Tallinn denies permission to close city street for May 9 march ({{commentsTotal}})

The Bronze Soldier monument at the Defence Forces Cemetery of Tallinn on May 9, 2012.
The Bronze Soldier monument at the Defence Forces Cemetery of Tallinn on May 9, 2012. Source: (Stanislav Moshkov/Den za Dnjom)

The City of Tallinn has denied permission for the organizers of a march to the city’s military cemetery to close a street leading to it to traffic for the march, which is scheduled to be held on the evening of May 9.

Organizers of the march had sought permission to close a stretch of Filtri Road, between Tallinn Bus Station and the Defence Forces Cemetery of Tallinn, to traffic for a march to the Monument to the Fallen in the Second World War on May 9.

The Tallinn City Transport Department, however, stated that closing roads to traffic in the area would hamper the outbound movement of both intercity and city buses from the bus station and adjoining bus stop, as well as make it more difficult for people who wish to visit the military cemetery to access it.

The city transport authority also recommended that anyone planning on visiting the cemetery park their car some distance away and proceed to the cemetery by foot in order to help avoid the congestion of nearby streets with parked vehicles.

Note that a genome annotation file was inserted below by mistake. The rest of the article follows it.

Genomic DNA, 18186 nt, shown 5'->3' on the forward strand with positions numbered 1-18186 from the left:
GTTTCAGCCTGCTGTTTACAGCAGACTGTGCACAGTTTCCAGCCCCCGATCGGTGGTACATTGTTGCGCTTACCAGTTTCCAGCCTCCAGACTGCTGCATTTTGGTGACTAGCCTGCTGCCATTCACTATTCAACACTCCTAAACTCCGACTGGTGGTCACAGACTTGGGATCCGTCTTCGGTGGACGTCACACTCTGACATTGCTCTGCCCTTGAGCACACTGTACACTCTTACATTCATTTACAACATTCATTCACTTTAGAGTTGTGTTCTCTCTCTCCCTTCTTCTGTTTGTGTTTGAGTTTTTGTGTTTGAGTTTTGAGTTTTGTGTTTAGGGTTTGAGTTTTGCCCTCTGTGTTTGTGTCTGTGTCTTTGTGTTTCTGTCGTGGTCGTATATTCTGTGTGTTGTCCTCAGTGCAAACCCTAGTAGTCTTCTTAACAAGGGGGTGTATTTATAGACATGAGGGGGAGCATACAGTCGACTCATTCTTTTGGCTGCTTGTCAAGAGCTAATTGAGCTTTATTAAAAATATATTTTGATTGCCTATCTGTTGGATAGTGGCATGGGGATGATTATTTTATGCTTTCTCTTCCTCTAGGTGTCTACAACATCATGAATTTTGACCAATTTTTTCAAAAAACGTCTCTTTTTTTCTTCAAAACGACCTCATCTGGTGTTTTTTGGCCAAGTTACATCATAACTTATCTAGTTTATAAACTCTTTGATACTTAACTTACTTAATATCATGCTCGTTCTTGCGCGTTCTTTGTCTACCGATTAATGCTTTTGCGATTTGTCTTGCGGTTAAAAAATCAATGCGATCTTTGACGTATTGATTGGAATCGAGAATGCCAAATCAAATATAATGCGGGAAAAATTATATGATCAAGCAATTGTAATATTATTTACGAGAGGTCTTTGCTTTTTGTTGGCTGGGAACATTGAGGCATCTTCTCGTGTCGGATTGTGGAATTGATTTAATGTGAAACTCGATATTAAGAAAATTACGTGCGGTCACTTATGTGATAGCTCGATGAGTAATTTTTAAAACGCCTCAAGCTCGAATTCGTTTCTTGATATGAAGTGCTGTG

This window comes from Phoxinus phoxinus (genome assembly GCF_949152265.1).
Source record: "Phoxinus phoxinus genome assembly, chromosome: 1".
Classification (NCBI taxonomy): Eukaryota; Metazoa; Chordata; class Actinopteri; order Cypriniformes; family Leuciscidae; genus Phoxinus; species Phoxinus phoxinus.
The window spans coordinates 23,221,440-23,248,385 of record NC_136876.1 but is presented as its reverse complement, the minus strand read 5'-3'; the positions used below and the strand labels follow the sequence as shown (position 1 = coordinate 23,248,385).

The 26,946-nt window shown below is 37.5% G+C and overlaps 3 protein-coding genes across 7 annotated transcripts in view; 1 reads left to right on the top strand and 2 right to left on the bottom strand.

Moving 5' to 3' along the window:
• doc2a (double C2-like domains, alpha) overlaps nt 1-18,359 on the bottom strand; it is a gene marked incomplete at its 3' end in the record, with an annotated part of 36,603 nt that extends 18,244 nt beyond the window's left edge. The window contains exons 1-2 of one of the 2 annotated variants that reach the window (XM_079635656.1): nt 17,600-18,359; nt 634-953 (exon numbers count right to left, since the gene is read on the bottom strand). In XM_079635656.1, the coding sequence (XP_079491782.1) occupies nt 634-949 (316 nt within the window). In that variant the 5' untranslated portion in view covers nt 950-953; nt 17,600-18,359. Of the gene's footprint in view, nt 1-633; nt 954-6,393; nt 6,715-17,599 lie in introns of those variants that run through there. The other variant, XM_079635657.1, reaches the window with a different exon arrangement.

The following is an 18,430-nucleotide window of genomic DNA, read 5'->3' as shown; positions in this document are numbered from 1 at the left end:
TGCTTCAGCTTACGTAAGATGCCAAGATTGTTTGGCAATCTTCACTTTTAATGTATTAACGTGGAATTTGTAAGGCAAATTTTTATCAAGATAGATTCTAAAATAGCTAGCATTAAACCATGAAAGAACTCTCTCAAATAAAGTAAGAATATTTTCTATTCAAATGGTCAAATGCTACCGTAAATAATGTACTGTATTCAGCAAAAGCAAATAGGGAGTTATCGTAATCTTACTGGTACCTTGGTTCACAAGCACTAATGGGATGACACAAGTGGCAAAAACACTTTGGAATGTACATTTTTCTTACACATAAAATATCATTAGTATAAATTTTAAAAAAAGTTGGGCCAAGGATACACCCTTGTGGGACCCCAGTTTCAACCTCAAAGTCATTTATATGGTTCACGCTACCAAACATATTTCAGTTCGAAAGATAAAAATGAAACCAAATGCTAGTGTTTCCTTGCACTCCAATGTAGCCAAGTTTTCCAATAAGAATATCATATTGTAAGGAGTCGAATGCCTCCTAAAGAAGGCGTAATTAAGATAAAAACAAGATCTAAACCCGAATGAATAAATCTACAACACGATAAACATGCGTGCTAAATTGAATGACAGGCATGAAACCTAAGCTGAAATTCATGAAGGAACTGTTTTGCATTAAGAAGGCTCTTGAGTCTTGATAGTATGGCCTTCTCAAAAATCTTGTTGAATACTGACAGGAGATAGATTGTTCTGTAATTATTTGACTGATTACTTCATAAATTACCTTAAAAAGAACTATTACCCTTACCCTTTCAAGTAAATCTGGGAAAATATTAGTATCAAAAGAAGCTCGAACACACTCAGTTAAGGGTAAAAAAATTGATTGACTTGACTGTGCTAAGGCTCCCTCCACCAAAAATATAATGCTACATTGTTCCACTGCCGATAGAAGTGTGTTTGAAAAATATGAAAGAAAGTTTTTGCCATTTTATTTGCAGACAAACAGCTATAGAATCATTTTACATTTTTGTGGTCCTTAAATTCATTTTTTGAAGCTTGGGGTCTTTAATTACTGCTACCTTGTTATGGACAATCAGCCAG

The monument in the cemetery, better known colloquially as the Bronze Soldier of Tallinn (Pronkssõdur), is a Soviet war memorial whose April 2007 relocation together with the remains of Soviet soldiers from a central Tallinn park to the military cemetery sparked two nights of riots in the country’s capital, events referred to as the Bronze Night (Pronksiöö) or April Unrest (Aprilli rahutused).

Dmitri Linter, a pro-Kremlin political activist and one of the persons accused and later found not guilty of organizing the April 26-27 riots surrounding the monument's relocation, stated last week that he wanted to organize an Immortal Regiment march in Tallinn on the evening of May 9.

Throughout the Soviet Union, May 9 was celebrated as Victory Day, a holiday commemorating the capitulation of Nazi Germany to the Soviet Union at the end of World War II. It continues to be celebrated as such today in Russia and some former territories of the USSR, as well as unofficially in yet other Russian population centers abroad.

The March of the Immortal Regiment, in which crowds of people carry photographs of Red Army WWII veterans, has been introduced in Russia as a part Victory Day events in recent years.

Editor: Editor: Aili Sarapik

Source: BNS



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